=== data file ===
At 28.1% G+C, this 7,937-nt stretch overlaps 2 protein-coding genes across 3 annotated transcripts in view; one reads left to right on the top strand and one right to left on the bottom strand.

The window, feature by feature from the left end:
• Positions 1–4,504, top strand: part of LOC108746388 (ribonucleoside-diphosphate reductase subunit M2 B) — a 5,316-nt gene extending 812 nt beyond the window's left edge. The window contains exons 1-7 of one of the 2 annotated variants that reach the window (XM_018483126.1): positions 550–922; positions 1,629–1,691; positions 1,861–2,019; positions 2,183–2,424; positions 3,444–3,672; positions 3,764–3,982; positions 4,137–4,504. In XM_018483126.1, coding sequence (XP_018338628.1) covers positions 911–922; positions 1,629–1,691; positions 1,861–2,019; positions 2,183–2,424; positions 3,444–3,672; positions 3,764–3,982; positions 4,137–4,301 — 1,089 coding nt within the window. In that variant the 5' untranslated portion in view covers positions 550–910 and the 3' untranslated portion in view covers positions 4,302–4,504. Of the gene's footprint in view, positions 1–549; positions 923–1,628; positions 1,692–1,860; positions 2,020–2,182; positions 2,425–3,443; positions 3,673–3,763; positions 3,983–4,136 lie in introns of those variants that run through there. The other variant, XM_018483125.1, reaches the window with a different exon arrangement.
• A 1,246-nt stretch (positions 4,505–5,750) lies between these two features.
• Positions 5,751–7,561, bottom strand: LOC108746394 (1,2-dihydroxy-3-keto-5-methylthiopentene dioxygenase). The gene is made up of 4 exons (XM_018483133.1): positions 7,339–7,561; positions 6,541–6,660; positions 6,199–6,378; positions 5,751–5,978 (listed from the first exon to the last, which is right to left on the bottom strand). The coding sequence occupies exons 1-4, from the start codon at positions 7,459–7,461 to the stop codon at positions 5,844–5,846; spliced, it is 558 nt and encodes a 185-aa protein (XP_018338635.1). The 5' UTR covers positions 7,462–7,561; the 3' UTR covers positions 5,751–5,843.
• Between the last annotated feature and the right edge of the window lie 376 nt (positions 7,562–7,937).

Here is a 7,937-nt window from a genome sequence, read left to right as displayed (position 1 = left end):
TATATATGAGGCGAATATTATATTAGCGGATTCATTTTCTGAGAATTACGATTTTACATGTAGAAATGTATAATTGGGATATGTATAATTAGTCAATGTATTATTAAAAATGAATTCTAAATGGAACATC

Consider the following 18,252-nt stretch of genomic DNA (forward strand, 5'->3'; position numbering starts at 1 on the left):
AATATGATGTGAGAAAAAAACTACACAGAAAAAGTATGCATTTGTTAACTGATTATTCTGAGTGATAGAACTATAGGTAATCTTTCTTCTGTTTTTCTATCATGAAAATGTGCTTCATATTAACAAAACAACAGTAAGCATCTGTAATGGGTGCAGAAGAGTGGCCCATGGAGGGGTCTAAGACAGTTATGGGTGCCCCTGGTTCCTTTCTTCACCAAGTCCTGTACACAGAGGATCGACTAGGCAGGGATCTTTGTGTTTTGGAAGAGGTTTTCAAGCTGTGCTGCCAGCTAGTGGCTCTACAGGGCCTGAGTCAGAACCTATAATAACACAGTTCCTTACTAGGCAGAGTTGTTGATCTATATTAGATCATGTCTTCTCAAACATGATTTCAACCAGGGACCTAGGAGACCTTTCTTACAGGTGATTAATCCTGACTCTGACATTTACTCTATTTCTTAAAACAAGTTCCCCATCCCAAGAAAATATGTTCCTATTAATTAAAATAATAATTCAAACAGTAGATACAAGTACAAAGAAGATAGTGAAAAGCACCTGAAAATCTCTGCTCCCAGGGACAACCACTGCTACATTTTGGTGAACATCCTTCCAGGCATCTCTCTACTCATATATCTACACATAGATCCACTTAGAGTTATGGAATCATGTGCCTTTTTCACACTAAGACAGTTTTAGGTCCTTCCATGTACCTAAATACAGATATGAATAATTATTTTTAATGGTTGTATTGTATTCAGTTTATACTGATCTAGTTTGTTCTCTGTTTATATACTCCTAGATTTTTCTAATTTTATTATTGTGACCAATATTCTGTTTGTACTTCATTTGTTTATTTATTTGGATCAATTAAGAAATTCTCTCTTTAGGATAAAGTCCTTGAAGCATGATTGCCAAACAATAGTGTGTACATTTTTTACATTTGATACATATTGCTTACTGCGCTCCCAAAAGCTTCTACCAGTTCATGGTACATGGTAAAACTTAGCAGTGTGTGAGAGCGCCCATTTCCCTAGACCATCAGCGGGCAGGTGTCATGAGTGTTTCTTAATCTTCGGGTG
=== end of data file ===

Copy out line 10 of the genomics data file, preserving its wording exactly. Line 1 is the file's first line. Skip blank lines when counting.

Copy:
AATATGATGTGAGAAAAAAACTACACAGAAAAAGTATGCATTTGTTAACTGATTATTCTGAGTGATAGAACTATAGGTAATCTTTCTTCTGTTTTTCTATCATGAAAATGTGCTTCATATTAACAAAACAACAGTAAGCATCTGTAATGGGTGCAGAAGAGTGGCCCATGGAGGGGTCTAAGACAGTTATGGGTGCCCCTGGTTCCTTTCTTCACCAAGTCCTGTACACAGAGGATCGACTAGGCAGGGATCTTTGTGTTTTGGAAGAGGTTTTCAAGCTGTGCTGCCAGCTAGTGGCTCTACAGGGCCTGAGTCAGAACCTATAATAACACAGTTCCTTACTAGGCAGAGTTGTTGATCTATATTAGATCATGTCTTCTCAAACATGATTTCAACCAGGGACCTAGGAGACCTTTCTTACAGGTGATTAATCCTGACTCTGACATTTACTCTATTTCTTAAAACAAGTTCCCCATCCCAAGAAAATATGTTCCTATTAATTAAAATAATAATTCAAACAGTAGATACAAGTACAAAGAAGATAGTGAAAAGCACCTGAAAATCTCTGCTCCCAGGGACAACCACTGCTACATTTTGGTGAACATCCTTCCAGGCATCTCTCTACTCATATATCTACACATAGATCCACTTAGAGTTATGGAATCATGTGCCTTTTTCACACTAAGACAGTTTTAGGTCCTTCCATGTACCTAAATACAGATATGAATAATTATTTTTAATGGTTGTATTGTATTCAGTTTATACTGATCTAGTTTGTTCTCTGTTTATATACTCCTAGATTTTTCTAATTTTATTATTGTGACCAATATTCTGTTTGTACTTCATTTGTTTATTTATTTGGATCAATTAAGAAATTCTCTCTTTAGGATAAAGTCCTTGAAGCATGATTGCCAAACAATAGTGTGTACATTTTTTACATTTGATACATATTGCTTACTGCGCTCCCAAAAGCTTCTACCAGTTCATGGTACATGGTAAAACTTAGCAGTGTGTGAGAGCGCCCATTTCCCTAGACCATCAGCGGGCAGGTGTCATGAGTGTTTCTTAATCTTCGGGTG